Last year, as part of the broader discussion about a Plan B for Australia’s defence strategy, I started a series looking at Australia’s options to project military power in an age in which we could no longer take American military primacy for granted.
The series considered long-range strike options built around bombers and variants of the F-35. In coming weeks, I’ll look at other options, such as long-range missiles, submarines and cyber warfare.
My consideration doesn’t include nuclear weapons. I’m hesitant to say it’s limited to ‘conventional’ options because some potential approaches could in fact be quite unconventional, like cyber. But I’ll use the term conventional to mean non-nuclear. The other point to emphasise is that the Plan B discussion is set in the context of changing power relativities between the US and China. But it’s not judging the US’s willingness to defend Australia; it’s simply acknowledging that it will likely have less capacity to do so and it’s important for us to look at what we can do to help ourselves within the alliance.
My pieces are part of a larger discussion about the purpose and viability of long-range strike options for Australia. But there are very different views on what we need a strike capability to do and—just as importantly—what we can’t expect it to do. At the nub of the argument is the question of whether Australia could ever have a large or potent enough conventional strike capability to influence the behaviour of a hostile great power.
To paraphrase the sceptics, having a strike capability is pointless, and in fact self-destructive, because any conventional strike on a major-power adversary’s homeland would inflict minimal damage and be repaid 10 times over. It’s a fair point, and one that I considered so obvious I hadn’t discussed it. I’m not saying we should get a long-range strike capability to bomb a major-power adversary’s homeland.
But then what do we want it for? Let’s take a step back and have the framing discussion I skipped over at the start of this series. It useful to begin with deterrence theory (noting that much of its history and application arises from the nuclear context).
Here’s a useful primer by the RAND Corporation’s Michael J. Mazarr on deterrence for people who are too busy to do a degree in strategic studies.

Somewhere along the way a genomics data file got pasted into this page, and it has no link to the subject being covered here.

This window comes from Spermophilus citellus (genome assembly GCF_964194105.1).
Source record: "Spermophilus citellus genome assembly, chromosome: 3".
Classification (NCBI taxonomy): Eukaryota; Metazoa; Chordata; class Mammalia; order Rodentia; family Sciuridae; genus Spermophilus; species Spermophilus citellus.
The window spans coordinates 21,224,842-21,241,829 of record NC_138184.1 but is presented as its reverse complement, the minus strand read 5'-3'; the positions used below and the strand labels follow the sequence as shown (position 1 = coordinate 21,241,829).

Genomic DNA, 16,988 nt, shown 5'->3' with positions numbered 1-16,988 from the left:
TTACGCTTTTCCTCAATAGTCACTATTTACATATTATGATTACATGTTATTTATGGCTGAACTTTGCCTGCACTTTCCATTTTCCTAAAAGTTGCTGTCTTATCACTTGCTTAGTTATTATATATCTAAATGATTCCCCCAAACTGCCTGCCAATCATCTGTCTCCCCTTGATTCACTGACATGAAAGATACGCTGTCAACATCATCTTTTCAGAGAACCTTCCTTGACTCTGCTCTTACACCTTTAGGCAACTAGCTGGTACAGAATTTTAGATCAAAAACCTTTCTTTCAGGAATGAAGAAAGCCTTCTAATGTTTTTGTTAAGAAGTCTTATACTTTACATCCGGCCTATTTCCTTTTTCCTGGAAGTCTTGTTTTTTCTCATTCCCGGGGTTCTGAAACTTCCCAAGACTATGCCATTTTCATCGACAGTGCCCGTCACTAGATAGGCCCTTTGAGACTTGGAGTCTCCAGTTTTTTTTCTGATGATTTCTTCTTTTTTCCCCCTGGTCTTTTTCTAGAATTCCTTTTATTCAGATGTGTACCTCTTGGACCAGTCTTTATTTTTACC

The two primary forms of deterrence are deterrence by denial and deterrence by punishment. The former seeks to deter by increasing the difficulty of the adversary’s achieving their goals to the point that they regard the risk and investment of resources necessary to not be worth the cost. The latter seeks to deter by imposing penalties. Those penalties could be nuclear, but they could take other forms, such as economic reprisals.
Mazarr argues that the most important thing is that deterrence ‘must be conceived primarily as an effort to shape the thinking of a potential aggressor’. That is, the effectiveness of deterrence depends on its ability to shape the perceptions of the potential adversary, and therefore is specific to their ‘interest, motives, and imperatives’. It’s very context-specific.
This leads to a second key point.
Deterrence by denial is more direct—if you seek to attack my territory, I’ll put more troops and weapons there. Deterrence by punishment involves a more indirect response so it can be harder to understand how you are, or aren’t, shaping an adversary’s calculus.
For this reason, Mazarr notes, ‘most classic studies suggest that denial strategies are inherently more reliable than punishment strategies’ (although other theorists may disagree). A potential adversary can see that I am taking direct steps to bolster the defence of my territory. But they may not be convinced that I am going to launch a nuclear strike on their homeland if it could prompt a retaliatory nuclear strike on mine.
Because deterrence is about shaping potential adversaries’ perceptions, what works against one may not work against another because the latter may be willing to pay a higher price. Similarly, what works against one may not always work because its willingness to pay a price may change as its own threat perceptions change. And crucially, deterring an adversary from one course of action can lead them to take another one which presents other threats and therefore requires other responses.
But what does this mean for an Australian long-range strike capability?
First, I don’t think we can exercise deterrence by punishment against a great power. Delivering high explosives long distances is expensive and difficult, even if technological developments mean it can be done increasingly precisely.